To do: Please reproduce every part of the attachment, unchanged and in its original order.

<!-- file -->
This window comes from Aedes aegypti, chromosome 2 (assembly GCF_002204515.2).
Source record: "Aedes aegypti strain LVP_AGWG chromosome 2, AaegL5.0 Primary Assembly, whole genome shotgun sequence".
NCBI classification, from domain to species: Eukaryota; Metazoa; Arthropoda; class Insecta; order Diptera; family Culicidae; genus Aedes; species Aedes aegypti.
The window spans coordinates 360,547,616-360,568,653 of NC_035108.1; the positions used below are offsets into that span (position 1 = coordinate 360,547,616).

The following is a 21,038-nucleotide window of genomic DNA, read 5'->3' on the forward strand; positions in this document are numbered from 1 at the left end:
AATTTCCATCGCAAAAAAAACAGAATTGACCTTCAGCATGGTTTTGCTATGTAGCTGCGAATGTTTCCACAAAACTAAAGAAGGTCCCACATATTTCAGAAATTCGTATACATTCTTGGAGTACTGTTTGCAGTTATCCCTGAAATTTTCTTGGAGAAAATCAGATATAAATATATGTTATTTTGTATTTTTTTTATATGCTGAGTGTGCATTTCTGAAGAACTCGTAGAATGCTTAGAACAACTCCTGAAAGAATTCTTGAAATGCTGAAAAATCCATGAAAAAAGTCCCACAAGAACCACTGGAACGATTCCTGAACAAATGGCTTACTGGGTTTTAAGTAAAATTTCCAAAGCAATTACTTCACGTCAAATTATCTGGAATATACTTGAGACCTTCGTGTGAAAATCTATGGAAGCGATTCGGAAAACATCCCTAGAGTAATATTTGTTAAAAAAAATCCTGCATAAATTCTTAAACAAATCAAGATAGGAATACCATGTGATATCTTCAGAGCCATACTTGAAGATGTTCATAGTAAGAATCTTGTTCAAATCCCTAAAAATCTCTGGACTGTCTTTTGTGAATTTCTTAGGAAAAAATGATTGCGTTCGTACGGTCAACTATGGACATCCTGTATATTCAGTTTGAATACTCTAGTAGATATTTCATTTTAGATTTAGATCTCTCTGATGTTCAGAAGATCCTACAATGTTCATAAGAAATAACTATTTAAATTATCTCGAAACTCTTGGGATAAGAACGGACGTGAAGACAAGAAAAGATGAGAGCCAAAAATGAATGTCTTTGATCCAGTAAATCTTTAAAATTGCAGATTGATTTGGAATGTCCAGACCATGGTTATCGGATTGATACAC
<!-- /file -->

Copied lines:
This window comes from Aedes aegypti, chromosome 2 (assembly GCF_002204515.2).
Source record: "Aedes aegypti strain LVP_AGWG chromosome 2, AaegL5.0 Primary Assembly, whole genome shotgun sequence".
NCBI classification, from domain to species: Eukaryota; Metazoa; Arthropoda; class Insecta; order Diptera; family Culicidae; genus Aedes; species Aedes aegypti.
The window spans coordinates 360,547,616-360,568,653 of NC_035108.1; the positions used below are offsets into that span (position 1 = coordinate 360,547,616).

The following is a 21,038-nucleotide window of genomic DNA, read 5'->3' on the forward strand; positions in this document are numbered from 1 at the left end:
AATTTCCATCGCAAAAAAAACAGAATTGACCTTCAGCATGGTTTTGCTATGTAGCTGCGAATGTTTCCACAAAACTAAAGAAGGTCCCACATATTTCAGAAATTCGTATACATTCTTGGAGTACTGTTTGCAGTTATCCCTGAAATTTTCTTGGAGAAAATCAGATATAAATATATGTTATTTTGTATTTTTTTTATATGCTGAGTGTGCATTTCTGAAGAACTCGTAGAATGCTTAGAACAACTCCTGAAAGAATTCTTGAAATGCTGAAAAATCCATGAAAAAAGTCCCACAAGAACCACTGGAACGATTCCTGAACAAATGGCTTACTGGGTTTTAAGTAAAATTTCCAAAGCAATTACTTCACGTCAAATTATCTGGAATATACTTGAGACCTTCGTGTGAAAATCTATGGAAGCGATTCGGAAAACATCCCTAGAGTAATATTTGTTAAAAAAAATCCTGCATAAATTCTTAAACAAATCAAGATAGGAATACCATGTGATATCTTCAGAGCCATACTTGAAGATGTTCATAGTAAGAATCTTGTTCAAATCCCTAAAAATCTCTGGACTGTCTTTTGTGAATTTCTTAGGAAAAAATGATTGCGTTCGTACGGTCAACTATGGACATCCTGTATATTCAGTTTGAATACTCTAGTAGATATTTCATTTTAGATTTAGATCTCTCTGATGTTCAGAAGATCCTACAATGTTCATAAGAAATAACTATTTAAATTATCTCGAAACTCTTGGGATAAGAACGGACGTGAAGACAAGAAAAGATGAGAGCCAAAAATGAATGTCTTTGATCCAGTAAATCTTTAAAATTGCAGATTGATTTGGAATGTCCAGACCATGGTTATCGGATTGATACAC